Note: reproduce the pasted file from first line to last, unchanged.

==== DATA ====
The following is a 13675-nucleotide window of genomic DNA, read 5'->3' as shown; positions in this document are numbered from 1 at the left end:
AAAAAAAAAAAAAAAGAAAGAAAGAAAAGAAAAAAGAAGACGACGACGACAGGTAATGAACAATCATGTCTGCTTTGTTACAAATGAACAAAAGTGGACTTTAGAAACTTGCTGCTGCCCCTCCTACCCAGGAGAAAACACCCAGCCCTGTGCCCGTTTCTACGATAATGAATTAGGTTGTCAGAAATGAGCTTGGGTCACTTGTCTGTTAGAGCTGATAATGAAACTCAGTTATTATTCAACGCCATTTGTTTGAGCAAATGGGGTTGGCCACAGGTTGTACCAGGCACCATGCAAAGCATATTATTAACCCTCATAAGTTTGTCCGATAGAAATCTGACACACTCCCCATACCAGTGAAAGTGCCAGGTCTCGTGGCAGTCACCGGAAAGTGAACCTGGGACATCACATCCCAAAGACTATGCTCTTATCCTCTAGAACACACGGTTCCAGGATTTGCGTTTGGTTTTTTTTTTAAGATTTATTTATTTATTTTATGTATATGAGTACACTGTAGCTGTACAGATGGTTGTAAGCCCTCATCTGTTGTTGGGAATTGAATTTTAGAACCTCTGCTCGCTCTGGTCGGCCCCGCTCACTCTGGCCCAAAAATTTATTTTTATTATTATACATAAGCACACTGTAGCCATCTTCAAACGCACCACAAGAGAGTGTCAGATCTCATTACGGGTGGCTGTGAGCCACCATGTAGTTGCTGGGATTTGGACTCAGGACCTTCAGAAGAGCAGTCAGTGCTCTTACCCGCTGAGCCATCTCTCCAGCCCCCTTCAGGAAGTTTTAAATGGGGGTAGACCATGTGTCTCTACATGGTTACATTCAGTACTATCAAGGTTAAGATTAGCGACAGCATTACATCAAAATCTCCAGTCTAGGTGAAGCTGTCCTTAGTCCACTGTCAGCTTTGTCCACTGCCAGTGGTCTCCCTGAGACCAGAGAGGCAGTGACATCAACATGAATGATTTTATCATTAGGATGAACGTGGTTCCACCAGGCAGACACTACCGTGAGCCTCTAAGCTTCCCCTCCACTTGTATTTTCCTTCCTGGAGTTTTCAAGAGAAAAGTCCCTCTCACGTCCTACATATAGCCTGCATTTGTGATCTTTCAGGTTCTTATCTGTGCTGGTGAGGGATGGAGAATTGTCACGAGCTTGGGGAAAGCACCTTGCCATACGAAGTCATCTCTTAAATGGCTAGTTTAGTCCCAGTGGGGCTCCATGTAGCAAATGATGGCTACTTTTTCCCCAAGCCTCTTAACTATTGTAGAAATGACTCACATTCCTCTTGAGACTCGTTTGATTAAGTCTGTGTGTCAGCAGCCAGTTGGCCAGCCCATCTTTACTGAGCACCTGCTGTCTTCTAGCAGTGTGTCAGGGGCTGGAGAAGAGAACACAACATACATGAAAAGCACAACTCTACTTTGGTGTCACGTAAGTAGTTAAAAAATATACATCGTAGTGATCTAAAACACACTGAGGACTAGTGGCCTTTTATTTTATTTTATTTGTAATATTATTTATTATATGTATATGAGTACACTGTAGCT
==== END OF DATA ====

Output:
The following is a 13675-nucleotide window of genomic DNA, read 5'->3' as shown; positions in this document are numbered from 1 at the left end:
AAAAAAAAAAAAAAAGAAAGAAAGAAAAGAAAAAAGAAGACGACGACGACAGGTAATGAACAATCATGTCTGCTTTGTTACAAATGAACAAAAGTGGACTTTAGAAACTTGCTGCTGCCCCTCCTACCCAGGAGAAAACACCCAGCCCTGTGCCCGTTTCTACGATAATGAATTAGGTTGTCAGAAATGAGCTTGGGTCACTTGTCTGTTAGAGCTGATAATGAAACTCAGTTATTATTCAACGCCATTTGTTTGAGCAAATGGGGTTGGCCACAGGTTGTACCAGGCACCATGCAAAGCATATTATTAACCCTCATAAGTTTGTCCGATAGAAATCTGACACACTCCCCATACCAGTGAAAGTGCCAGGTCTCGTGGCAGTCACCGGAAAGTGAACCTGGGACATCACATCCCAAAGACTATGCTCTTATCCTCTAGAACACACGGTTCCAGGATTTGCGTTTGGTTTTTTTTTTAAGATTTATTTATTTATTTTATGTATATGAGTACACTGTAGCTGTACAGATGGTTGTAAGCCCTCATCTGTTGTTGGGAATTGAATTTTAGAACCTCTGCTCGCTCTGGTCGGCCCCGCTCACTCTGGCCCAAAAATTTATTTTTATTATTATACATAAGCACACTGTAGCCATCTTCAAACGCACCACAAGAGAGTGTCAGATCTCATTACGGGTGGCTGTGAGCCACCATGTAGTTGCTGGGATTTGGACTCAGGACCTTCAGAAGAGCAGTCAGTGCTCTTACCCGCTGAGCCATCTCTCCAGCCCCCTTCAGGAAGTTTTAAATGGGGGTAGACCATGTGTCTCTACATGGTTACATTCAGTACTATCAAGGTTAAGATTAGCGACAGCATTACATCAAAATCTCCAGTCTAGGTGAAGCTGTCCTTAGTCCACTGTCAGCTTTGTCCACTGCCAGTGGTCTCCCTGAGACCAGAGAGGCAGTGACATCAACATGAATGATTTTATCATTAGGATGAACGTGGTTCCACCAGGCAGACACTACCGTGAGCCTCTAAGCTTCCCCTCCACTTGTATTTTCCTTCCTGGAGTTTTCAAGAGAAAAGTCCCTCTCACGTCCTACATATAGCCTGCATTTGTGATCTTTCAGGTTCTTATCTGTGCTGGTGAGGGATGGAGAATTGTCACGAGCTTGGGGAAAGCACCTTGCCATACGAAGTCATCTCTTAAATGGCTAGTTTAGTCCCAGTGGGGCTCCATGTAGCAAATGATGGCTACTTTTTCCCCAAGCCTCTTAACTATTGTAGAAATGACTCACATTCCTCTTGAGACTCGTTTGATTAAGTCTGTGTGTCAGCAGCCAGTTGGCCAGCCCATCTTTACTGAGCACCTGCTGTCTTCTAGCAGTGTGTCAGGGGCTGGAGAAGAGAACACAACATACATGAAAAGCACAACTCTACTTTGGTGTCACGTAAGTAGTTAAAAAATATACATCGTAGTGATCTAAAACACACTGAGGACTAGTGGCCTTTTATTTTATTTTATTTGTAATATTATTTATTATATGTATATGAGTACACTGTAGCT